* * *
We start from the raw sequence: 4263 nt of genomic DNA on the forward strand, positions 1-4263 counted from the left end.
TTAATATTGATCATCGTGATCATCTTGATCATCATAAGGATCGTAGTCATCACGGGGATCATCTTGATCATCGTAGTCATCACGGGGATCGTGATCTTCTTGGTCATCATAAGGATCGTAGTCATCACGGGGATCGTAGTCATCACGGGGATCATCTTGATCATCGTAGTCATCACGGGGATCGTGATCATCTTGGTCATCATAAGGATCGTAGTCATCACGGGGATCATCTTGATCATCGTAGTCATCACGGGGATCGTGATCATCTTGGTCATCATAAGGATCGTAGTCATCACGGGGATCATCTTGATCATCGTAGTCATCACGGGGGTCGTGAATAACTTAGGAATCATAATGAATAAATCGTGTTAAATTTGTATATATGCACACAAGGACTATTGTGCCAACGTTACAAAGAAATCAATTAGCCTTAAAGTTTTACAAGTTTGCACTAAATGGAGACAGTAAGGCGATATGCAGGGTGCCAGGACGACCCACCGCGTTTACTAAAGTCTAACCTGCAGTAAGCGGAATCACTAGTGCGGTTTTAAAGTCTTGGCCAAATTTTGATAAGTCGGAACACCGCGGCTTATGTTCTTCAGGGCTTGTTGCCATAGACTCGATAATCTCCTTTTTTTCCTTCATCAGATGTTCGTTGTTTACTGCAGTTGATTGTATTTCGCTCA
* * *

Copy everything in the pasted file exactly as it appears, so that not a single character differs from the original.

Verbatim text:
We start from the raw sequence: 4263 nt of genomic DNA on the forward strand, positions 1-4263 counted from the left end.
TTAATATTGATCATCGTGATCATCTTGATCATCATAAGGATCGTAGTCATCACGGGGATCATCTTGATCATCGTAGTCATCACGGGGATCGTGATCTTCTTGGTCATCATAAGGATCGTAGTCATCACGGGGATCGTAGTCATCACGGGGATCATCTTGATCATCGTAGTCATCACGGGGATCGTGATCATCTTGGTCATCATAAGGATCGTAGTCATCACGGGGATCATCTTGATCATCGTAGTCATCACGGGGATCGTGATCATCTTGGTCATCATAAGGATCGTAGTCATCACGGGGATCATCTTGATCATCGTAGTCATCACGGGGGTCGTGAATAACTTAGGAATCATAATGAATAAATCGTGTTAAATTTGTATATATGCACACAAGGACTATTGTGCCAACGTTACAAAGAAATCAATTAGCCTTAAAGTTTTACAAGTTTGCACTAAATGGAGACAGTAAGGCGATATGCAGGGTGCCAGGACGACCCACCGCGTTTACTAAAGTCTAACCTGCAGTAAGCGGAATCACTAGTGCGGTTTTAAAGTCTTGGCCAAATTTTGATAAGTCGGAACACCGCGGCTTATGTTCTTCAGGGCTTGTTGCCATAGACTCGATAATCTCCTTTTTTTCCTTCATCAGATGTTCGTTGTTTACTGCAGTTGATTGTATTTCGCTCA